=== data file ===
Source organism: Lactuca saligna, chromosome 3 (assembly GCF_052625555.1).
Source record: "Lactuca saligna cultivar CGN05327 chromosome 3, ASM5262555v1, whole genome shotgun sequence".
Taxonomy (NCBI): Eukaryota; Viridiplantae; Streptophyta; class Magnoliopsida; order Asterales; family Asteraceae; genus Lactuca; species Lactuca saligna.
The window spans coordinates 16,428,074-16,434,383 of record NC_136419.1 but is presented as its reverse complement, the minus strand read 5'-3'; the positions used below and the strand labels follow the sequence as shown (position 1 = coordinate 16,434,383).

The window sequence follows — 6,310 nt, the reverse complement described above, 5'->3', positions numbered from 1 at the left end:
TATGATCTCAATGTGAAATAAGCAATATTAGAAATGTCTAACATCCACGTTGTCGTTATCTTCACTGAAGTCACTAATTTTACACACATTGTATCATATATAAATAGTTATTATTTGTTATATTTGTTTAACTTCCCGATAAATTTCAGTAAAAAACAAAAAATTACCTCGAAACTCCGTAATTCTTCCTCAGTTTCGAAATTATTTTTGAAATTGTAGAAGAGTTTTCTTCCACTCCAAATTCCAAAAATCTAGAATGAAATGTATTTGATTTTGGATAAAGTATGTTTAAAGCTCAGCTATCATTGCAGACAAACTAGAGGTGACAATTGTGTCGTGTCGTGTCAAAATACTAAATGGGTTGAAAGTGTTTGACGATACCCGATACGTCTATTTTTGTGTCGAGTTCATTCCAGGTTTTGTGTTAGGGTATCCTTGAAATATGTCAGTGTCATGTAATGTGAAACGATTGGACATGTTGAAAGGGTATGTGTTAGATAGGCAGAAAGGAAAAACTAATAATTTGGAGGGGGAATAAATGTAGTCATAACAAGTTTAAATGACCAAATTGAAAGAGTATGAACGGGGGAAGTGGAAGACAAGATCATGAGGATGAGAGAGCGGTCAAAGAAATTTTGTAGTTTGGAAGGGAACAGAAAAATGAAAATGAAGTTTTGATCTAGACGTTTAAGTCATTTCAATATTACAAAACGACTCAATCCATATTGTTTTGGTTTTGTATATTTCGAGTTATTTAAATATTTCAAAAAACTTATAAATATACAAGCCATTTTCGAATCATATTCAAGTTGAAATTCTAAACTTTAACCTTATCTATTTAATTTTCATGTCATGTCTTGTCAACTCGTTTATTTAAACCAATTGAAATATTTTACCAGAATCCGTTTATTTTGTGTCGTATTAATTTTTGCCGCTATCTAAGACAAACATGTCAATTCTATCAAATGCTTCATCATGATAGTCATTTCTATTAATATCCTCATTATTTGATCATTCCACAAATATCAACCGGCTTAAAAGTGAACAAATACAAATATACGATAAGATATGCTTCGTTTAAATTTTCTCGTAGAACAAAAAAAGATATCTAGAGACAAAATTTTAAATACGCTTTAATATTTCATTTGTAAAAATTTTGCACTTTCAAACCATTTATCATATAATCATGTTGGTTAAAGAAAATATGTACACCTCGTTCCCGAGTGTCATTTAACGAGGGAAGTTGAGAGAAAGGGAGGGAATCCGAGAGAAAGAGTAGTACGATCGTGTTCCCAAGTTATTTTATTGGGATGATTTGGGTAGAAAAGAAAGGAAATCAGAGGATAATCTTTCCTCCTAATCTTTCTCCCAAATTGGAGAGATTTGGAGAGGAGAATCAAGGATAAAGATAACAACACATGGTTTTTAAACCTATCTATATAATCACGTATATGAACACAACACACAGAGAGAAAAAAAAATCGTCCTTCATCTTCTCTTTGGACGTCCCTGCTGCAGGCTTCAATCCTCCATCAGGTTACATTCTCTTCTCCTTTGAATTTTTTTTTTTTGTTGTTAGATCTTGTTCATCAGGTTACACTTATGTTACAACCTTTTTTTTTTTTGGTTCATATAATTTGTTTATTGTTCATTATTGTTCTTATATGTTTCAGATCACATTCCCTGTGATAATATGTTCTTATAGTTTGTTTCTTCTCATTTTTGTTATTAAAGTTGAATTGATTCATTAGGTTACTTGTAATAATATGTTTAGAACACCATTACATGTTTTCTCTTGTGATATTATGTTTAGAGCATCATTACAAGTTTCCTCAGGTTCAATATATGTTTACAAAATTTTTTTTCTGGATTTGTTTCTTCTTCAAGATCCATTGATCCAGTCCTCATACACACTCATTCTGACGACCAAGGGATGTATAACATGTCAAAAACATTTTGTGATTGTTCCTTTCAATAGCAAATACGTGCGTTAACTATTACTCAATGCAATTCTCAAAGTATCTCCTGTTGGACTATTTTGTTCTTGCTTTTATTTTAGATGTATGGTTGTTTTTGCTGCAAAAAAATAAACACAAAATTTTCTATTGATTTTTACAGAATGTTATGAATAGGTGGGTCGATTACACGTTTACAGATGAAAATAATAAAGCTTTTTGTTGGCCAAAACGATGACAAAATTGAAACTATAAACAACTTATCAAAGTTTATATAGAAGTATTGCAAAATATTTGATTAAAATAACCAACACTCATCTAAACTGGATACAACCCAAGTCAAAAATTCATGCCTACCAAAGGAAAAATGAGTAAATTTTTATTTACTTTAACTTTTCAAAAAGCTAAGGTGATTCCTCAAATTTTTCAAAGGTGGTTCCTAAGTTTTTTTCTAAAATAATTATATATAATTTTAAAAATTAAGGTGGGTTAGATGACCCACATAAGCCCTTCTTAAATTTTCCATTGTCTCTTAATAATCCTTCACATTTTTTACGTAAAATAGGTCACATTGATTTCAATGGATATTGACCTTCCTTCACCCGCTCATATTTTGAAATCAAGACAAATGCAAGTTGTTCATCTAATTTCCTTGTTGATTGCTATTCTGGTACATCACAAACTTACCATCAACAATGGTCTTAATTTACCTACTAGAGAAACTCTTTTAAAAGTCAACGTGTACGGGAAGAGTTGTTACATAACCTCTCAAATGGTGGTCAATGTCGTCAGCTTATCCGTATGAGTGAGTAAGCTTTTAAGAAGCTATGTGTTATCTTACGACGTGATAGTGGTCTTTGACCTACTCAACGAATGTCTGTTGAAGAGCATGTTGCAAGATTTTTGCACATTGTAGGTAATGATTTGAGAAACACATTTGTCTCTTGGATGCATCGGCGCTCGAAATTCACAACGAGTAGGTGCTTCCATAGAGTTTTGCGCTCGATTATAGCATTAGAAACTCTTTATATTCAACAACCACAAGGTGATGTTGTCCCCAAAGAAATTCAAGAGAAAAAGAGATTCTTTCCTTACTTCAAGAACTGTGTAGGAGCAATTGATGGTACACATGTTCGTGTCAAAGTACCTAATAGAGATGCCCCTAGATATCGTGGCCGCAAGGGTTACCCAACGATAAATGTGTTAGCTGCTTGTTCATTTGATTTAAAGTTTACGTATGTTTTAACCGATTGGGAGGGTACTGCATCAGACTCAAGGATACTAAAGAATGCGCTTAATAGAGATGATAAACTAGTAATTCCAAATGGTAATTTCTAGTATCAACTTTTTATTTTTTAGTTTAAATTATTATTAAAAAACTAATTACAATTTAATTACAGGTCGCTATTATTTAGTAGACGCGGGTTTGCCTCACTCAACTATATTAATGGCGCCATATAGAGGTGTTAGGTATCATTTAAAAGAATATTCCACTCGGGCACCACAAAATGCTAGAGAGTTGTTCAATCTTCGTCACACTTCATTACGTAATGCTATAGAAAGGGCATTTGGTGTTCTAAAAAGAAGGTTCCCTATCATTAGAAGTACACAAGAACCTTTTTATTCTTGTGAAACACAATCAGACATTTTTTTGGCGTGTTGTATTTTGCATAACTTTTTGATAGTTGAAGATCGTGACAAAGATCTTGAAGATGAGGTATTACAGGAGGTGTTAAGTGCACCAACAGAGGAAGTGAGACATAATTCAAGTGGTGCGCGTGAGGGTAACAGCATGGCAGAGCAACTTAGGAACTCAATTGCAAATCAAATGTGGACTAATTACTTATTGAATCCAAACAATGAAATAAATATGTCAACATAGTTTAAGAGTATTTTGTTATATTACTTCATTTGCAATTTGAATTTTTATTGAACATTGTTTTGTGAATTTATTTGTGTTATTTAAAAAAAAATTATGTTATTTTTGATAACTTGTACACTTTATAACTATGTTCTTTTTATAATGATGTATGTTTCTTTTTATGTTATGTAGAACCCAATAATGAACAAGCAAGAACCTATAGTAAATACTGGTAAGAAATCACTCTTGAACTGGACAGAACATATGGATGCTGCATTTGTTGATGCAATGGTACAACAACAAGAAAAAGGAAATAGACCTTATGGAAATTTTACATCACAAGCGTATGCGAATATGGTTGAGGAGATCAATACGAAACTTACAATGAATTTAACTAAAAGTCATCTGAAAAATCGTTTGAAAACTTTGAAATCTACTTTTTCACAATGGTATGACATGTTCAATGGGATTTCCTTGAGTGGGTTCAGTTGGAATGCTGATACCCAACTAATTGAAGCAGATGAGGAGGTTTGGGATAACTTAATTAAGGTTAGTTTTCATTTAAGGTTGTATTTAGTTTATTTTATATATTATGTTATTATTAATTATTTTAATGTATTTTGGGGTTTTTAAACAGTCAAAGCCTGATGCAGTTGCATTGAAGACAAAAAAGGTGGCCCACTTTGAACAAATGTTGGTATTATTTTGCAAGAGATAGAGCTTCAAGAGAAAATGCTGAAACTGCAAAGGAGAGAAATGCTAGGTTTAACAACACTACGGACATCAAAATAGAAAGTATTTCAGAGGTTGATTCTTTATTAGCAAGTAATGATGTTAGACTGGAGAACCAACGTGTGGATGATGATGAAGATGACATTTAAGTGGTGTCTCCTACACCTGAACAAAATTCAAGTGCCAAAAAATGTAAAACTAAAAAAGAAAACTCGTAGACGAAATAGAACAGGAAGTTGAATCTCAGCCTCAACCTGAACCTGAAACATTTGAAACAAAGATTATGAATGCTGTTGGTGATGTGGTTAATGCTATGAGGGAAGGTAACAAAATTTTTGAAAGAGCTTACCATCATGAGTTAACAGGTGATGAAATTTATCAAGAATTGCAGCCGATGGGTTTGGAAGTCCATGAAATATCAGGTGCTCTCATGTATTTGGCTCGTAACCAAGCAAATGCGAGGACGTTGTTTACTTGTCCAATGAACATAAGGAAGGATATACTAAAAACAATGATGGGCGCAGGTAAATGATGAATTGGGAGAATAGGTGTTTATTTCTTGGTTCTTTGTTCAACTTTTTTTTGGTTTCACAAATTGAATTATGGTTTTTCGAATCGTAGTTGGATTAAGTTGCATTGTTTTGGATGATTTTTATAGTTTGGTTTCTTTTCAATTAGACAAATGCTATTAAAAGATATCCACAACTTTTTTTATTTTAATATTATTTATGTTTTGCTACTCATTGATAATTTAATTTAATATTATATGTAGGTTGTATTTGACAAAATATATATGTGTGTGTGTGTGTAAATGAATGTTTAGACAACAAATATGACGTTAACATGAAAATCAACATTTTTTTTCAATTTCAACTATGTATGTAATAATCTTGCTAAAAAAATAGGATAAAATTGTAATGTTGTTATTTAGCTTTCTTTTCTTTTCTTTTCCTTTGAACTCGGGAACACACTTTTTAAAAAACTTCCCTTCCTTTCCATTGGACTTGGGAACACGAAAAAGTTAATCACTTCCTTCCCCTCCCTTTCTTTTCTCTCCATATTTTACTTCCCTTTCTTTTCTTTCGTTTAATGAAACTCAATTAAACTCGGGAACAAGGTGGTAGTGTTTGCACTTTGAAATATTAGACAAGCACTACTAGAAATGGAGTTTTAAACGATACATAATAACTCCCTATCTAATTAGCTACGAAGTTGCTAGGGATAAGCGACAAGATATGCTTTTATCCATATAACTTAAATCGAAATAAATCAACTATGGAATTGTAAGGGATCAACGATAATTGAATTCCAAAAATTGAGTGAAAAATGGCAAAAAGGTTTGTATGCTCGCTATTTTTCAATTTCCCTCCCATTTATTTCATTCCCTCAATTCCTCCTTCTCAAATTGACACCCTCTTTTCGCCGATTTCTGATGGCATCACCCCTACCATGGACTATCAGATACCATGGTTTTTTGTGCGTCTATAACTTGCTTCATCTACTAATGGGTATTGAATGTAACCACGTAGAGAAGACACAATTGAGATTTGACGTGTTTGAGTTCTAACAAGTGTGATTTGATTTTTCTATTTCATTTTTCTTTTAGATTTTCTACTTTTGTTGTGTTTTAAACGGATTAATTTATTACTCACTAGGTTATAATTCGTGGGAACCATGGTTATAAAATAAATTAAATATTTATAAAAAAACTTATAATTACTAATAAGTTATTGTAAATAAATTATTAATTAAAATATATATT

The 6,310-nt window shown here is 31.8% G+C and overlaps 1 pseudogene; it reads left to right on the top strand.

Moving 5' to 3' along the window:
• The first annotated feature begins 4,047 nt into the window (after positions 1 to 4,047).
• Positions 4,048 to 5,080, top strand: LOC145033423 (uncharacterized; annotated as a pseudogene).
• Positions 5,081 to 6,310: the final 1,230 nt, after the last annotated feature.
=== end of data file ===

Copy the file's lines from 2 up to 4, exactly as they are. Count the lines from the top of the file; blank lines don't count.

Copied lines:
Source record: "Lactuca saligna cultivar CGN05327 chromosome 3, ASM5262555v1, whole genome shotgun sequence".
Taxonomy (NCBI): Eukaryota; Viridiplantae; Streptophyta; class Magnoliopsida; order Asterales; family Asteraceae; genus Lactuca; species Lactuca saligna.
The window spans coordinates 16,428,074-16,434,383 of record NC_136419.1 but is presented as its reverse complement, the minus strand read 5'-3'; the positions used below and the strand labels follow the sequence as shown (position 1 = coordinate 16,434,383).